India SC
Television cameras are set up on the premises of the Supreme Court in New Delhi on Feb. 18, 2014. Two justices on Tuesday requested Chief Justice H.L. Dattu consider cases of alleged gender discrimination in Muslim personal law. Reuters/Anindito Mukherjee

India’s Supreme Court will examine its Muslim divorce laws and consider shedding provisions that discriminate against women, the Hindustan Times reported. On Tuesday, two Supreme Court justices ordered the registration of a public interest litigation, and requested Chief Justice H.L. Dattu consider whether Muslim women's constitutional rights are violated by practices such as polygamy and arbitrary divorce, which are permitted under Muslim divorce laws. India’s legal system maintains separate personal laws for each religion that governs marriage.

Justices Anil R. Dave and Adarsh Kumar Goel have sought a reply from the attorney general and the National Legal Services Authority of India by Nov. 23. In their ruling, Dave and Goel wrote that Muslim women have no safeguard against arbitrary divorce and second marriages by their husbands, actions that deny the women dignity and security.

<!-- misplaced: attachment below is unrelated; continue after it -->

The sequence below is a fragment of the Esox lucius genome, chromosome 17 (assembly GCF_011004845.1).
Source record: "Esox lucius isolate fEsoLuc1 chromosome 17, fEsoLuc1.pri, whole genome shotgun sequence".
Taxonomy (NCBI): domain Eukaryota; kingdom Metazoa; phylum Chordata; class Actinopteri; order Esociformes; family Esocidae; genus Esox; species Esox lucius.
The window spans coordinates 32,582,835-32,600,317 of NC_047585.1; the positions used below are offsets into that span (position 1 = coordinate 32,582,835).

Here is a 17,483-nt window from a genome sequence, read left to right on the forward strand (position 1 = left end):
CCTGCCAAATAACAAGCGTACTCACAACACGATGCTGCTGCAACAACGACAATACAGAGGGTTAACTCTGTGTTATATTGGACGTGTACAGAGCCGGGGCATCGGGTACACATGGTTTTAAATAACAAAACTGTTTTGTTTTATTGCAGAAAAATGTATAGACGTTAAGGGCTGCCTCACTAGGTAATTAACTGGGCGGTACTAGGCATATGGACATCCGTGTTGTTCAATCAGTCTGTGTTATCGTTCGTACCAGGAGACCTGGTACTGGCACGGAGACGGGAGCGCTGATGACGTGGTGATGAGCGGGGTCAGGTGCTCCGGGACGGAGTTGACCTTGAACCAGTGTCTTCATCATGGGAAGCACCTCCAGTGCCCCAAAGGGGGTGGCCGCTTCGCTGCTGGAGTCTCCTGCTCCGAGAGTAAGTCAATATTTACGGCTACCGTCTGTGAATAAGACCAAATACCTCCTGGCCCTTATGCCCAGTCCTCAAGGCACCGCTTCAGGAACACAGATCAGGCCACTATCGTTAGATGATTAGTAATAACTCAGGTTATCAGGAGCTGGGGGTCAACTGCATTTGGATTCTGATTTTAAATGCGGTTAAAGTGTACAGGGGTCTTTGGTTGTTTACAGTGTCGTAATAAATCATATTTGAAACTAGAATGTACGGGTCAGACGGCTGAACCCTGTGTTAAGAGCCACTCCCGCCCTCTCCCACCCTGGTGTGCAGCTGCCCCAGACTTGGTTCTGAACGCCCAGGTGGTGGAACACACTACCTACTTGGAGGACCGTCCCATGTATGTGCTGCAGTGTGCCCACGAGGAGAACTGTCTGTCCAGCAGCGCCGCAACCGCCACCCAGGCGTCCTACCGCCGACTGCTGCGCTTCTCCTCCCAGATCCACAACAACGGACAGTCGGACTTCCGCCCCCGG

“In spite of the guarantee of the Constitution, Muslim women are subjected to discrimination,” the justices wrote. Under India's Constitution, it is illegal to discriminate on the basis of sex.

The order comes 30 years after the Supreme Court awarded alimony to Shah Bano, a 60-year-old divorced Muslim woman. But that verdict was overturned by then-Prime Minister Rajiv Gandhi’s government in 1986 after the clergy and the Muslim Personal Law Board fought back against the court’s ruling.

Kashmiri Shiite Muslim women and children watch a Muharram procession ahead of the Day of Ashura in Srinagar, Jammu and Kashmir, Oct. 21, 2015. India's Supreme Court is pushing to end bias against women in Muslim divorce law. Reuters/Danish Ismail

In India, Muslim personal law has remained mostly untouched over time, despite Hindu family laws being updated in the 1950s. Activists have long criticized Muslim personal law for allowing polygamy, and for the rule that two female witnesses equal one male witness in a marriage.

Experts have praised the justices’ efforts to reconsider Muslim personal law. Tahir Mahmood, an Islamic scholar and former chairman of the National Commission for Minorities, told the Hindustan Times that the idea that Muslim personal law is covered under the constitution’s protection of religious freedom is a misconception.

“There is no doubt in practice Muslim women are discriminated against. The legislature has done nothing to end it. The SC must take cognizance of such discrimination and do something for them,” he said.